Such is the worldwide growth and awareness of the MBA that this icon of career advancement and high salaries has almost become synonymous with postgraduate education in the business sector. However, many alternatives to MBA exist in the form of business masters courses in subjects such as finance, management, marketing and economics and in highly specialised areas such as hospitality management, tourism and travel management, IT management and systems, and even in industry-specific management such as publishing, real estate, digital imaging, design and fashion.
While the total number of MBA programs worldwide is around 2,400, other masters and advanced courses in the whole spectrum of business education total well over 20,000.
Two key distinctions exist in matching what aspiring students want and what the universities offer. First is generalisation versus specialisation, second is pre-experience or post-experience and the two are interlinked.
Carol Blackman of the UK's Westminster School of Business explains the first distinction:
Specialist masters programs are designed either for career preparation in a clearly defined type of job or profession, or to develop or enhance professional competence in individuals who are already experienced.The aim is to increase the depth of their knowledge in the specialist area.
The MBA, on the other hand, is a generic management program which provides practising managers an opportunity for personal development with a broadly based introduction to all management subject areas and the theory and practice of management.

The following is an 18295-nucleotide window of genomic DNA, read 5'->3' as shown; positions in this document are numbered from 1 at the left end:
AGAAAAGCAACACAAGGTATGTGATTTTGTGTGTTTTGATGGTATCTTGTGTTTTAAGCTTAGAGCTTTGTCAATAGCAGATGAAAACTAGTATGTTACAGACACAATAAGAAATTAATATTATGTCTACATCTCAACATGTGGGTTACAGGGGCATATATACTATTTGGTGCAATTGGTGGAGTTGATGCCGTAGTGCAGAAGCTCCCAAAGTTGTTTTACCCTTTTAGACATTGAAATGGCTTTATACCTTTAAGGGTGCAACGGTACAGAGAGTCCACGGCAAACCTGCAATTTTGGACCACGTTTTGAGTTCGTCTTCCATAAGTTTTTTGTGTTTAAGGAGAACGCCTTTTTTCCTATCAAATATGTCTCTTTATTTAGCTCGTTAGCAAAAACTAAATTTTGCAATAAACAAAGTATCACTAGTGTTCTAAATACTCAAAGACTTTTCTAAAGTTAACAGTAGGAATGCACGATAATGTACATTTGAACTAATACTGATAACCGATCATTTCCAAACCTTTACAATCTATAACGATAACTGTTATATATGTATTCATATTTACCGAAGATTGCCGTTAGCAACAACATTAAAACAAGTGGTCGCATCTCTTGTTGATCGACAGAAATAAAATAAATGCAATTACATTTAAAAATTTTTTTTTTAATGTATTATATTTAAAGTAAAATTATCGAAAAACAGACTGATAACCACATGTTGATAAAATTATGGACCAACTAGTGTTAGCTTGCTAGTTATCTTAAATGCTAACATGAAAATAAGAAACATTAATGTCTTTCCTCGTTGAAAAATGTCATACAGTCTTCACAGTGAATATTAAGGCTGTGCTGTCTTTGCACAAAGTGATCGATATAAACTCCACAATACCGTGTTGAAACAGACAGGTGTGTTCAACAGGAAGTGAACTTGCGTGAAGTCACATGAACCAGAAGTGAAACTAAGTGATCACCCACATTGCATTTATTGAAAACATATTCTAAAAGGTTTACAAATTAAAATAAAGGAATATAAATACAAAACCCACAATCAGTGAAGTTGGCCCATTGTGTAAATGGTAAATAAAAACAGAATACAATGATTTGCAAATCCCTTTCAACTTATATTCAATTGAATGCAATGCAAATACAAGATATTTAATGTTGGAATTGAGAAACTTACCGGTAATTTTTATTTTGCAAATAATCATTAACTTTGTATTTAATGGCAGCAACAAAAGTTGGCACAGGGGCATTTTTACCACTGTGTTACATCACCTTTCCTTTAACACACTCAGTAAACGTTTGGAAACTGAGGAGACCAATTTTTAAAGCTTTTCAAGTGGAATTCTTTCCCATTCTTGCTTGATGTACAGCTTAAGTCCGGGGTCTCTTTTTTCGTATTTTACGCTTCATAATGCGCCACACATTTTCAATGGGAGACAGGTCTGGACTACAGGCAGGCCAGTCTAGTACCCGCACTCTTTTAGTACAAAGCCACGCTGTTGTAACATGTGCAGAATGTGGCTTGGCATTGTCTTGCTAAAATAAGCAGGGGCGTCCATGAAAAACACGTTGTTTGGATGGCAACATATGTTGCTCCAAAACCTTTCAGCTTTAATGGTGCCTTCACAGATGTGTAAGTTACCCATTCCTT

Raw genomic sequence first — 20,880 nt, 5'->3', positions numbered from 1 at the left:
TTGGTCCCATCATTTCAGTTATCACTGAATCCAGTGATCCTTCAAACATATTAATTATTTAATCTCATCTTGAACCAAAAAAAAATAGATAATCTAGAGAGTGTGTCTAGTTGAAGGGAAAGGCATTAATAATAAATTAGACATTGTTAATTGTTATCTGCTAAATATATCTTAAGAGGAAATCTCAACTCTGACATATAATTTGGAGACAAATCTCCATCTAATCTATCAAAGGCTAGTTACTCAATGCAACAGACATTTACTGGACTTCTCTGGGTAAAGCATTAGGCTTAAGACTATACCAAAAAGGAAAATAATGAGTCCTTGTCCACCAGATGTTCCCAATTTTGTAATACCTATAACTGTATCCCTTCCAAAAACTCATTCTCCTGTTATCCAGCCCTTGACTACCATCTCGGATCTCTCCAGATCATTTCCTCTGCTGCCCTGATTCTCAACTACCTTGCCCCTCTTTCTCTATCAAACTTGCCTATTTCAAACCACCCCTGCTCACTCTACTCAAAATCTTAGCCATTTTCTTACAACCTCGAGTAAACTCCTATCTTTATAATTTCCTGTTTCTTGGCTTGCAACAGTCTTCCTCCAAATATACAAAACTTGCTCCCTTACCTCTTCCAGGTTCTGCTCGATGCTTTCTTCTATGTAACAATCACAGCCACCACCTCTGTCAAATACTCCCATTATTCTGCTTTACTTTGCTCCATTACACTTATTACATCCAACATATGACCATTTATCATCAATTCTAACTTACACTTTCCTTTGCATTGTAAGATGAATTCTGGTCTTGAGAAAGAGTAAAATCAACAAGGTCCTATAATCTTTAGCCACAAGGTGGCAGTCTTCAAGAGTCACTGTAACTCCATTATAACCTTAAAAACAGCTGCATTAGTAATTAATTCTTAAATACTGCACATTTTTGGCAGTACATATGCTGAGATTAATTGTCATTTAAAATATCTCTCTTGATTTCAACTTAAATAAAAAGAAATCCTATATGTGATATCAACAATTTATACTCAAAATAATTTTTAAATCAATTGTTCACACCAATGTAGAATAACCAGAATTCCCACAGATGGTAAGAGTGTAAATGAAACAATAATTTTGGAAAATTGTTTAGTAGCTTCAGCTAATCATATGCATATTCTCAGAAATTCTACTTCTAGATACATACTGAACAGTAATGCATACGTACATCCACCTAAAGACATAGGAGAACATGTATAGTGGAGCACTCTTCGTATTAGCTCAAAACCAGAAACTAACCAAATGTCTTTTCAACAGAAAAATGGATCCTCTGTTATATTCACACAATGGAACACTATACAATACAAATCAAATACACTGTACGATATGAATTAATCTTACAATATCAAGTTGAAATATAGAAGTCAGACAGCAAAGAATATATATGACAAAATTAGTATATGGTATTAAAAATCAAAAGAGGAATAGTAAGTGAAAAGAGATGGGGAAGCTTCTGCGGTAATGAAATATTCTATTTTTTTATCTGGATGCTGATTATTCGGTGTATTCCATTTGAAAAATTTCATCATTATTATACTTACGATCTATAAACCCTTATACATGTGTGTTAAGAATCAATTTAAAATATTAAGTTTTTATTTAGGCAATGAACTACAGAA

Specialist knowledge is not everything when it comes to finding a job, however. Surveys by the UK's Association of Graduate Recruiters (AGR) confirm time and again that what employers seek and continue to find scarce are the personal skills that will make graduates valuable employees. In fact, when recruiting new graduates, these are considered by most more important than specialist knowledge.
What employers seek most from new graduates are motivation and enthusiasm, interpersonal skills, team working and good oral communication. Of the nineteen skills considered important in AGR's 2002 survey, just three require specialist education numeracy, computer literacy and foreign languages and these are low on the list.
Anthony Hesketh of Lancaster University poses the question whether holding a second degree may even be a disadvantage: I have seen many reports over the years suggesting that employers view postgraduates as eminently less employable than those with a first degree. Drive, motivation and career focus, not to mention ability are what employers value and are prepared to pay for. A postgraduate immediately has an uphill task explaining an additional year or three years of study.
The latter view may seem a little cynical but if you are about to graduate and are considering a further degree, you should take the realities into account and ask yourself some hard questions.
Is the qualification I am considering going to impress employers? Is it going to give me the edge over less qualified candidates? If so, which employers? Don't be afraid to identify some companies and ask their recruiting staff in advance.
Am I considering a second degree because I am not sure of my career direction? Will employers consider that I lack drive and ambition because I have deferred my attempts to find a worthwhile job?
Likewise, in choosing your course, be sure that the university offering it can substantiate its claims for career success. Universities in many countries are obliged to publish their records of graduate employment good ones will even have these on their websites.
Many postgraduate options exist that can help you to acquire the personal skills that employers in the world of business are seeking. Take the offerings of Strathclyde and Durham universities for instance.
. . . MBA isn't necessarily the be-all, end-all many alternatives exist for achieving a rewarding and fulfilling business career.
The author, Tony Martin, is organiser of World Grad School Tour, the global fairs for graduate studies and research, which every year visits around 25 cities, starting in Latin America, passing through Europe to Asia and the Middle East.